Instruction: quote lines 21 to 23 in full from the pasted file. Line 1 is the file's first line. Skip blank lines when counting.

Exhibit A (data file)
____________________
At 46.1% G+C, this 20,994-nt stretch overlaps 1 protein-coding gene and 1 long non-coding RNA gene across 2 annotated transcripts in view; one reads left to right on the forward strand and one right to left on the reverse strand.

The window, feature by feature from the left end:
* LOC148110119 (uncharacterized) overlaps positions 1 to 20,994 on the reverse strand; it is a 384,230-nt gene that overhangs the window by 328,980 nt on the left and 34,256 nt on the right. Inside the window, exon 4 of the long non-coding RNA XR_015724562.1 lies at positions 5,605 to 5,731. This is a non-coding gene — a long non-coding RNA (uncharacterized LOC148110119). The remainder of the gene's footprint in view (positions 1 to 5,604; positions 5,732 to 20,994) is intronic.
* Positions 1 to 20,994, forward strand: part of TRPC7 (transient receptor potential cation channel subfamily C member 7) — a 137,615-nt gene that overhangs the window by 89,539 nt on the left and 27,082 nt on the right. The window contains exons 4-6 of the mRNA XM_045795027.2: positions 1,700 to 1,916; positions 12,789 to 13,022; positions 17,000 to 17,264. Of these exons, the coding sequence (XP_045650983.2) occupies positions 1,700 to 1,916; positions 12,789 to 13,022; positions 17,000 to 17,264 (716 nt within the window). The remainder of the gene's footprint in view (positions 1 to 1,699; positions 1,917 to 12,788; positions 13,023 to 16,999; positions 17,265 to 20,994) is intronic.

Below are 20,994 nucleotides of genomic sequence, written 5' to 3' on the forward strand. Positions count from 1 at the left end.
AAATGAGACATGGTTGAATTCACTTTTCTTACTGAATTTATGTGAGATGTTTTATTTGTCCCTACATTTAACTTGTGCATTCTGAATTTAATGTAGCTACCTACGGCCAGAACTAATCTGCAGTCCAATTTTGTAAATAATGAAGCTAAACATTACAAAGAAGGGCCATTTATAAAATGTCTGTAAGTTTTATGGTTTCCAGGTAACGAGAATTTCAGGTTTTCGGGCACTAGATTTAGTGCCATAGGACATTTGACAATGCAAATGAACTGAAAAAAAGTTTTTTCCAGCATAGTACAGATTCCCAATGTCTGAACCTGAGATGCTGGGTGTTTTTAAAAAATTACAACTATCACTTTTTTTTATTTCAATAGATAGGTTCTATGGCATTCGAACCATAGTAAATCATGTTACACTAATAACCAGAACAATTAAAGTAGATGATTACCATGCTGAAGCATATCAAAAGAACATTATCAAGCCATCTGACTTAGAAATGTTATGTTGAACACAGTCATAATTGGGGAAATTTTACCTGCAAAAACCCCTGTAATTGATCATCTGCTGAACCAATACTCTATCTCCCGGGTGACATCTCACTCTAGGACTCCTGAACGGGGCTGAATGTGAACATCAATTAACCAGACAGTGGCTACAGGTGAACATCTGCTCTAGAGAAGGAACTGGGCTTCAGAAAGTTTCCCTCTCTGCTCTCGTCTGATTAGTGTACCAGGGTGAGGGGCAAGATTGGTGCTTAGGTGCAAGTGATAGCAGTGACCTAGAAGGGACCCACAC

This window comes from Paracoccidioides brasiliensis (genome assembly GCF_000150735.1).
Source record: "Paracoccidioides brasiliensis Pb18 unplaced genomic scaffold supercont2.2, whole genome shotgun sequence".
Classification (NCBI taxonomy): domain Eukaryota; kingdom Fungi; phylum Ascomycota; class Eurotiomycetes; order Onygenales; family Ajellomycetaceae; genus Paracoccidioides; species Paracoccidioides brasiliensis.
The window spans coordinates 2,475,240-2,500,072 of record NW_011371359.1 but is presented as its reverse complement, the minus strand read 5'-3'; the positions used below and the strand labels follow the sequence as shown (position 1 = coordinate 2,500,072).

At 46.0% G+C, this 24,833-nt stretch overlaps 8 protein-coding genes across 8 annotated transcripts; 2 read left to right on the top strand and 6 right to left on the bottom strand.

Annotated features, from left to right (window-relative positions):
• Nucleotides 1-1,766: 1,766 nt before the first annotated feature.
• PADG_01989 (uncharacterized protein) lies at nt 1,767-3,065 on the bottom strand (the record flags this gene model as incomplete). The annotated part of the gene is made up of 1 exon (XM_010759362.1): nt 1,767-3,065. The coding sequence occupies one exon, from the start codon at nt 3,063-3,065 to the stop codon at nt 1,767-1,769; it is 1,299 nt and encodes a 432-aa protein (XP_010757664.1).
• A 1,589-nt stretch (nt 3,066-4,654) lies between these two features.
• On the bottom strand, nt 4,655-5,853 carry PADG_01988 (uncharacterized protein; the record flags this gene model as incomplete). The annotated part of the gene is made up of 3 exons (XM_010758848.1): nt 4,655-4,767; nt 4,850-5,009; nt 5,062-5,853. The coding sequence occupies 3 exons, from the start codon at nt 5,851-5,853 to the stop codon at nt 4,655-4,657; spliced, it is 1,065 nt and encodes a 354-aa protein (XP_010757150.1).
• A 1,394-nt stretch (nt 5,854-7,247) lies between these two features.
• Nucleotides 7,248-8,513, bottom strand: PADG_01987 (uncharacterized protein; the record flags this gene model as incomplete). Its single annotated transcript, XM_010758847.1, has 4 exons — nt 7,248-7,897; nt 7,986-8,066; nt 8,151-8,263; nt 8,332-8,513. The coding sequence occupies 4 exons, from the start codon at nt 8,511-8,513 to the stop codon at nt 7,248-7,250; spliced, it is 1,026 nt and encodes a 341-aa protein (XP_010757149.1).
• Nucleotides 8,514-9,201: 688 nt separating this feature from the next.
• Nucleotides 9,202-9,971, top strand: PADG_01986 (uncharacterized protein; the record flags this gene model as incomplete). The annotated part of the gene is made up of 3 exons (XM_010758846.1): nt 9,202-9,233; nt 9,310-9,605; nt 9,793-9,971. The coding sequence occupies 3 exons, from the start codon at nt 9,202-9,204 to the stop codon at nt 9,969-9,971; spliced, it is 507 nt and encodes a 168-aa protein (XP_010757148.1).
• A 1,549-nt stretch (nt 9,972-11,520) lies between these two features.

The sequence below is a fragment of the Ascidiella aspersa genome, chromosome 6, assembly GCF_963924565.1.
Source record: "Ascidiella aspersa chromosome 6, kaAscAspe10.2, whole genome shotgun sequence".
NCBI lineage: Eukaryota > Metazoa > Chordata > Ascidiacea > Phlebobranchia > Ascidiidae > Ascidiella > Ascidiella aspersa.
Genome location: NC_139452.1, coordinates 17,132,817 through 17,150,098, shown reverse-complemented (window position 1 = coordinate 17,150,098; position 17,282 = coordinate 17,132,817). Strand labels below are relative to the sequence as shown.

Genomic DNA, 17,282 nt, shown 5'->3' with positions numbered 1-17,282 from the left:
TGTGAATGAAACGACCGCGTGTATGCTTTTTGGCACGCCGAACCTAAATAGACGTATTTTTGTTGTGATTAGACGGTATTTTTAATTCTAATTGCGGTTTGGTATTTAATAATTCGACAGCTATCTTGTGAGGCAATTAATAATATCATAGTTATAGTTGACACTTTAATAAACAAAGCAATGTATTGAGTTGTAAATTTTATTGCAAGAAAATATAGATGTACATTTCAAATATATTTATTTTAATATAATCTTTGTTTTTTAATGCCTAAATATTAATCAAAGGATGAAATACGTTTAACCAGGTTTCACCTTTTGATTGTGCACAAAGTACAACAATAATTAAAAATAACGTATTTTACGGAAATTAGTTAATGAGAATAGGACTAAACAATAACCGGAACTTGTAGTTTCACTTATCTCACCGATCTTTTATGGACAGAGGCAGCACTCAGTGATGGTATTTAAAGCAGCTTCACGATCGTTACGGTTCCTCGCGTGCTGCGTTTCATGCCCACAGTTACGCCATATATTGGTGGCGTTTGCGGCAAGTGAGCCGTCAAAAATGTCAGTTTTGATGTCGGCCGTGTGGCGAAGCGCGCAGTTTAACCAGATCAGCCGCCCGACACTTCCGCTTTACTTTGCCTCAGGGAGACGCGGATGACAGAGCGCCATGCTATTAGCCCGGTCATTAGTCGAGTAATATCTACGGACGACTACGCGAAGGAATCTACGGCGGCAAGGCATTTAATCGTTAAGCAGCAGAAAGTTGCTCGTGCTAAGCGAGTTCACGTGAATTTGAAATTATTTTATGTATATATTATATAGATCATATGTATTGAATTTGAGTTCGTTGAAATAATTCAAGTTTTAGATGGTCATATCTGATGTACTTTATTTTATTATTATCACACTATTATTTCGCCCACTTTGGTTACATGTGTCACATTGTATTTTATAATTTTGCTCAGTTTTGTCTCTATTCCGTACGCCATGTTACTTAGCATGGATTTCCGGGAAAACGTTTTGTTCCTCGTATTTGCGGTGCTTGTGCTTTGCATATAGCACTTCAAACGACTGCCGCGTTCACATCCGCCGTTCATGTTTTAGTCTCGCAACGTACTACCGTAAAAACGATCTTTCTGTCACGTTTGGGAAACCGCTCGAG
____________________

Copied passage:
• A 1,549-nt stretch (nt 9,972-11,520) lies between these two features.

The sequence below is a fragment of the Ascidiella aspersa genome, chromosome 6, assembly GCF_963924565.1.
Source record: "Ascidiella aspersa chromosome 6, kaAscAspe10.2, whole genome shotgun sequence".